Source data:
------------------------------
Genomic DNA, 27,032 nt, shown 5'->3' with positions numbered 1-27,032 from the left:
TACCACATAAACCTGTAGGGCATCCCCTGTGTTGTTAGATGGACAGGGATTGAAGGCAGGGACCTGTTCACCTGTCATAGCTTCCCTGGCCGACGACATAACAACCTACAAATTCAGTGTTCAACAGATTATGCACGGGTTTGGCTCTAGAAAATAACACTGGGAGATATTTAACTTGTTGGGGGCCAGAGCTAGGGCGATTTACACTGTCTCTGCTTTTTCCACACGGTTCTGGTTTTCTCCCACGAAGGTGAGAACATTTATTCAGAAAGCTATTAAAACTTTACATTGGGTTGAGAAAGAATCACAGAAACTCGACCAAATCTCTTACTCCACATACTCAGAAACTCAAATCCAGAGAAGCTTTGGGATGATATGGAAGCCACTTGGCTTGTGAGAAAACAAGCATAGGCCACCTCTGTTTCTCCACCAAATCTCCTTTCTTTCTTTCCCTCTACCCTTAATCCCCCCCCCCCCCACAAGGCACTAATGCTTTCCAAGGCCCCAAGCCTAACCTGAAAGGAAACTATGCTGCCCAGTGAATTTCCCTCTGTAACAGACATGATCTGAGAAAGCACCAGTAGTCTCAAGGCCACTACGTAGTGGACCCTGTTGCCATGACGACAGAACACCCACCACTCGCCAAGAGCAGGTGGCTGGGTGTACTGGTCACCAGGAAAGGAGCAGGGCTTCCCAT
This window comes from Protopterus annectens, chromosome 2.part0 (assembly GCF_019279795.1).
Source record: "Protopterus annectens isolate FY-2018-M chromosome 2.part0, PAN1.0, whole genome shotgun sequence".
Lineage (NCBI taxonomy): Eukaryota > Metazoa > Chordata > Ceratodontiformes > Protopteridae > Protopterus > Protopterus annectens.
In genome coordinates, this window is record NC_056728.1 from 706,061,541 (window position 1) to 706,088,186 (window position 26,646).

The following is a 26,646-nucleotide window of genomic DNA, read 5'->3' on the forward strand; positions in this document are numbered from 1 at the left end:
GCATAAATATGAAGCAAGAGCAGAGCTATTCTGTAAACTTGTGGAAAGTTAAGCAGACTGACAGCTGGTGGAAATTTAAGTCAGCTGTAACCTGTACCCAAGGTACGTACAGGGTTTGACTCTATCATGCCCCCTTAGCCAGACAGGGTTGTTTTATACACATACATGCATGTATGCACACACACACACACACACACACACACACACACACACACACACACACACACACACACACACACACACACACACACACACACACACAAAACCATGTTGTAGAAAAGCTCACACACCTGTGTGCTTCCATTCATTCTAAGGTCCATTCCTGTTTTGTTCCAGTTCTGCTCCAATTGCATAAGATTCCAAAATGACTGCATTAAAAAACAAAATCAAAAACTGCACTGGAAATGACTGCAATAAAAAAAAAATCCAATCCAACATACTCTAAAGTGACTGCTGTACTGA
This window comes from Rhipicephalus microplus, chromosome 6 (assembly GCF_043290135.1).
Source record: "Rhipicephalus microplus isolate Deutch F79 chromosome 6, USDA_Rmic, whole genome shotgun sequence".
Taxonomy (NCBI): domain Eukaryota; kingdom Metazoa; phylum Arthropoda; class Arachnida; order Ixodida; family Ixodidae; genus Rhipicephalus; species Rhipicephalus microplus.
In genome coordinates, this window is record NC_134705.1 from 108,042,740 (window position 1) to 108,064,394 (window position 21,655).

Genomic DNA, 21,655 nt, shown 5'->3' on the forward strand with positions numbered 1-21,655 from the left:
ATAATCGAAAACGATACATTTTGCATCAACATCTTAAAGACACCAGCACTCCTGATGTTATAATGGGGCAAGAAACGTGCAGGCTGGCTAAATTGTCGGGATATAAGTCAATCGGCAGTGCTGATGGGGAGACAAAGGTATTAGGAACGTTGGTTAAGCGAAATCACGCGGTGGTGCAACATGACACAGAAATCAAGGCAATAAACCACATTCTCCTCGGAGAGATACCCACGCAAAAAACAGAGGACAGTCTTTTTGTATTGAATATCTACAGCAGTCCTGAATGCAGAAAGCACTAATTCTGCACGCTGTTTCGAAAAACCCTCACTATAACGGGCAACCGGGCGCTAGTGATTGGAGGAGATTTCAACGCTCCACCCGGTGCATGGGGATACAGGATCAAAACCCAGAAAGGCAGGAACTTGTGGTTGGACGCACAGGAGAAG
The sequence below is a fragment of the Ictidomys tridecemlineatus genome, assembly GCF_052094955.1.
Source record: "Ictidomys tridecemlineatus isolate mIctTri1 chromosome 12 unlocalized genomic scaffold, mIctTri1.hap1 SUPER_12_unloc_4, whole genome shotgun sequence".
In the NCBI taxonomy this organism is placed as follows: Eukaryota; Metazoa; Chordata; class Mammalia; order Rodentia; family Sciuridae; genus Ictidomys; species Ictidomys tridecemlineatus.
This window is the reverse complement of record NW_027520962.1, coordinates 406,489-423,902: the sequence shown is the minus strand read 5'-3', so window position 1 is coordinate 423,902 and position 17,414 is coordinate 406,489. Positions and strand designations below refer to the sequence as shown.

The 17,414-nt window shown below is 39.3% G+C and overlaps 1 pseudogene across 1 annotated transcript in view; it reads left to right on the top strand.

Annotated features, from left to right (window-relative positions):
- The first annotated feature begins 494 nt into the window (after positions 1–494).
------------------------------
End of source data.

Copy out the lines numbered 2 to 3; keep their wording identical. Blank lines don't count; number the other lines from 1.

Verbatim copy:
TACCACATAAACCTGTAGGGCATCCCCTGTGTTGTTAGATGGACAGGGATTGAAGGCAGGGACCTGTTCACCTGTCATAGCTTCCCTGGCCGACGACATAACAACCTACAAATTCAGTGTTCAACAGATTATGCACGGGTTTGGCTCTAGAAAATAACACTGGGAGATATTTAACTTGTTGGGGGCCAGAGCTAGGGCGATTTACACTGTCTCTGCTTTTTCCACACGGTTCTGGTTTTCTCCCACGAAGGTGAGAACATTTATTCAGAAAGCTATTAAAACTTTACATTGGGTTGAGAAAGAATCACAGAAACTCGACCAAATCTCTTACTCCACATACTCAGAAACTCAAATCCAGAGAAGCTTTGGGATGATATGGAAGCCACTTGGCTTGTGAGAAAACAAGCATAGGCCACCTCTGTTTCTCCACCAAATCTCCTTTCTTTCTTTCCCTCTACCCTTAATCCCCCCCCCCCCCACAAGGCACTAATGCTTTCCAAGGCCCCAAGCCTAACCTGAAAGGAAACTATGCTGCCCAGTGAATTTCCCTCTGTAACAGACATGATCTGAGAAAGCACCAGTAGTCTCAAGGCCACTACGTAGTGGACCCTGTTGCCATGACGACAGAACACCCACCACTCGCCAAGAGCAGGTGGCTGGGTGTACTGGTCACCAGGAAAGGAGCAGGGCTTCCCAT
This window comes from Protopterus annectens, chromosome 2.part0 (assembly GCF_019279795.1).